How Are Lawyer Attitudes Changing Toward New Technologies?
Hundreds of lawyers from US and UK firms weigh in on AI, industry-specific software, and other trends
Intapp recently announced the results of a survey designed to look at the dynamics that make for a successful law firm and lawyer. Despite growing awareness of the need for modern technology solutions to meet client needs and boost profitability, the survey showed that law firm use of technology designed specifically for legal applications still has a lot of room for improvement.
The survey, conducted in partnership with YouGov, polled 258 lawyers at firms with 50+ employees: 133 in the US and 125 in the UK. It revealed that lawyers recognise the importance of using software that is purpose-built for their needs and those of their clients as opposed to generic solutions, but that many are still grappling with the outmoded technology that isn’t industry-specific.
The research shows that 46% of UK lawyers surveyed are using technology that does not meet their needs and that some lawyers are finding the technology they use is too complex and creates more work than it saves (28%). Many lawyers felt that their office technology experience would be improved if they had access to more intuitive software (42%) and if that technology had a better user interface (40%). Nearly half (48%) said software more tailored to the business of law would also help with this.
The results also showed that over a third (38%) of UK lawyers, and 31% of US lawyers are considering a career change in the next year, and 19% of these UK and US lawyers cited the outmoded technology that their firm uses as a reason for this.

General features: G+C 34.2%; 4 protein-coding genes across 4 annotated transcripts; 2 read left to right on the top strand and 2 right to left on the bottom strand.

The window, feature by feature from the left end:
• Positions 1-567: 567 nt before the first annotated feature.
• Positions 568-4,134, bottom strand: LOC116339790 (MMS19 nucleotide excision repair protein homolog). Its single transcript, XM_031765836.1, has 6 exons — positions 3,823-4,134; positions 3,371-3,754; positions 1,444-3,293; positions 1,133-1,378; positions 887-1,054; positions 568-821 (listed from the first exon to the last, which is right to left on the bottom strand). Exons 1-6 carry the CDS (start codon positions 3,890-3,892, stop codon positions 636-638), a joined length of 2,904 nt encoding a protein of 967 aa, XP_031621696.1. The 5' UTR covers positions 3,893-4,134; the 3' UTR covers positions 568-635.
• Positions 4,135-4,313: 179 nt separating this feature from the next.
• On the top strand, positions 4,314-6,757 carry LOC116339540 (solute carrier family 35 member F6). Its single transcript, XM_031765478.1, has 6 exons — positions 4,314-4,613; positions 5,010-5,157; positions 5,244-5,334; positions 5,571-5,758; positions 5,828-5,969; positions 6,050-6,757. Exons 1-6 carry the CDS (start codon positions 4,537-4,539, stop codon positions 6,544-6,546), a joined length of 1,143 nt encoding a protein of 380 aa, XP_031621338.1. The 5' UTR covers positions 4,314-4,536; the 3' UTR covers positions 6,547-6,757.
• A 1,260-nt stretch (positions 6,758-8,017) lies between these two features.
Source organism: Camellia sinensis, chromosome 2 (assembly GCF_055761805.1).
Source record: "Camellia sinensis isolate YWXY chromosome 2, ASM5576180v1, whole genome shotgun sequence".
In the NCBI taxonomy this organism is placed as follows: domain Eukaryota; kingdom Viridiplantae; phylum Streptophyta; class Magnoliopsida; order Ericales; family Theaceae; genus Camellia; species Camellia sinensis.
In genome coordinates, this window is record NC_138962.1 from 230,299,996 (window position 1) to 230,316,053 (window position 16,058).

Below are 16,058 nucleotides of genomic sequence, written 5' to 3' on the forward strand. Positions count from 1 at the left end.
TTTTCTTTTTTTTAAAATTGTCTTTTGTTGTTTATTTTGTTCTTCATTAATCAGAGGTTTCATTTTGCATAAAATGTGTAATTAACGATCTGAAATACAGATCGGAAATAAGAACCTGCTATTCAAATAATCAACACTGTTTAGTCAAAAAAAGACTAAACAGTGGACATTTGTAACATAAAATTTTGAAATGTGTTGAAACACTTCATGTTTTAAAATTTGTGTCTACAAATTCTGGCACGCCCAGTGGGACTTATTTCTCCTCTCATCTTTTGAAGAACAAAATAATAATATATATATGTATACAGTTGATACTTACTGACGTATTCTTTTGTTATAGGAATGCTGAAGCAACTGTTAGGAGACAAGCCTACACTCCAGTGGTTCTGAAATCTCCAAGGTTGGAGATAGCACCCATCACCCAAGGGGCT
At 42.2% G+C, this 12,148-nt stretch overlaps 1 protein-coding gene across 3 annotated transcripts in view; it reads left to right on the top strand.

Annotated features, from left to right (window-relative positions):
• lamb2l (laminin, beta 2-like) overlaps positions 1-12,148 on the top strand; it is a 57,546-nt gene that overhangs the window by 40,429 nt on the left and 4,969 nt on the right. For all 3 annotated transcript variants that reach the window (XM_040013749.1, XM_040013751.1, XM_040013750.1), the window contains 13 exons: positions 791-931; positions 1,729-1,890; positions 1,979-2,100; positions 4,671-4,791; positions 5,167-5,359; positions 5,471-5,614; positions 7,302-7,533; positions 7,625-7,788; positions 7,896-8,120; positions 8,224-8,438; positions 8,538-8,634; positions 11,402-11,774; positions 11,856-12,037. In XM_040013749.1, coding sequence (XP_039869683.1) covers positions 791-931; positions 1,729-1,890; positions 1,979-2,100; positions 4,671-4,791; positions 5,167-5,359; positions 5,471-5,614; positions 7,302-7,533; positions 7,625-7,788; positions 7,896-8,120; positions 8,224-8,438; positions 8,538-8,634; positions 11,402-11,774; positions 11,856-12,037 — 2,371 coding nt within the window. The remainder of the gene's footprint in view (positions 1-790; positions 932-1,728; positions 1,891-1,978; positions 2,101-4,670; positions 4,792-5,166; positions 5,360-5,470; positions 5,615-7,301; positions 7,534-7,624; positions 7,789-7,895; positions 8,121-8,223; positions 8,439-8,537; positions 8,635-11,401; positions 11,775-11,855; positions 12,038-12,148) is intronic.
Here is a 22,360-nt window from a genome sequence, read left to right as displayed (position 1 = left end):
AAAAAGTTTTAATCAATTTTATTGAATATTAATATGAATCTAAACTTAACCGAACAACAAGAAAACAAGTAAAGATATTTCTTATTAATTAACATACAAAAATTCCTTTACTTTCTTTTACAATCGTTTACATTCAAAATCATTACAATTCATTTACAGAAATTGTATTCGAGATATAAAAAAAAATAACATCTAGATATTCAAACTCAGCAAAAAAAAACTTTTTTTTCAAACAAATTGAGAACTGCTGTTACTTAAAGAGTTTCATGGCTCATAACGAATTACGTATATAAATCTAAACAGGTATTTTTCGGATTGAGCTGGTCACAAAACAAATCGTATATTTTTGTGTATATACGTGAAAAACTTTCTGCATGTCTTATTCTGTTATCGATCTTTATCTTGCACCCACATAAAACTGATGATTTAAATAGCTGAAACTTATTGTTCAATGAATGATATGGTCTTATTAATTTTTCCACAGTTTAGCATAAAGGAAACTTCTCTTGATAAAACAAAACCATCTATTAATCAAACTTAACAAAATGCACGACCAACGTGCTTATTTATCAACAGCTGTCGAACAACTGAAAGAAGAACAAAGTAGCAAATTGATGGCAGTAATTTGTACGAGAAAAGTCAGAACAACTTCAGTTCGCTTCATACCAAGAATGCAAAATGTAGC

In an increasingly competitive climate, where law firms are dealing with more data, the rise of the empowered client, and competition to recruit a new wave of tech-savvy millennials entering the workforce, there’s a pressing need for UK firms to review processes and technologies in place to ensure that they are designed with lawyers and the industry in mind.
Almost a third of UK lawyers surveyed (30%) said their firm doesn’t use software technology as it could, and 42% listed investment in technologies that support legal service work among the things law firms must do in order to adapt/ remain competitive.
Further to this, Artificial intelligence (AI) was a high-profile technology trend that many UK lawyers surveyed think will be valuable, with 49% recognising its value in tracking billable time, something that has been a priority for the industry. Others said its value lies in conflicts clearance (41%), and compliance with client billing documents (34%).
While the results across the US and the UK remained mostly consistent, findings illustrated that UK lawyers (46%) were more likely than US lawyers (35%) to feel that the technology they use every day doesn’t fully meet their needs, and more UK lawyers (42%) felt that law firms need to invest more in technologies that support legal work, when compared with US lawyers (20%).
“When it comes to supplying technology solutions, there must be an appreciation of the processes and tasks that are unique to an industry and a specific employee’s role,” said Chris Turk, Intapp Regional Vice President, EMEA. “This is reflected in our survey results, which demonstrate that there is a clear demand for technology used by law firms to be more intuitive and, ultimately, tailored to the legal industry in order to fit the needs of lawyers today.”
“As I often tell my legal industry clients, law firms are at a tipping point with regard to technology,” said Ralph Baxter, former chairman and CEO of the global law firm Orrick and advisor to law firms, legal technology startups and corporate law departments. “As the survey clearly demonstrates, firms need to invest now in technology that integrates quickly and contributes to business development, client service and internal processes. Further, they need to use technology, as their clients do, to deliver service better, faster and less expensively.”
All figures, unless otherwise stated, are from YouGov Plc. Total sample size was 258 lawyers at firms with 50+ employees: 133 in the US and 125 in the UK Fieldwork was undertaken between 2/8/19 – 2/14/19. The survey was carried out online.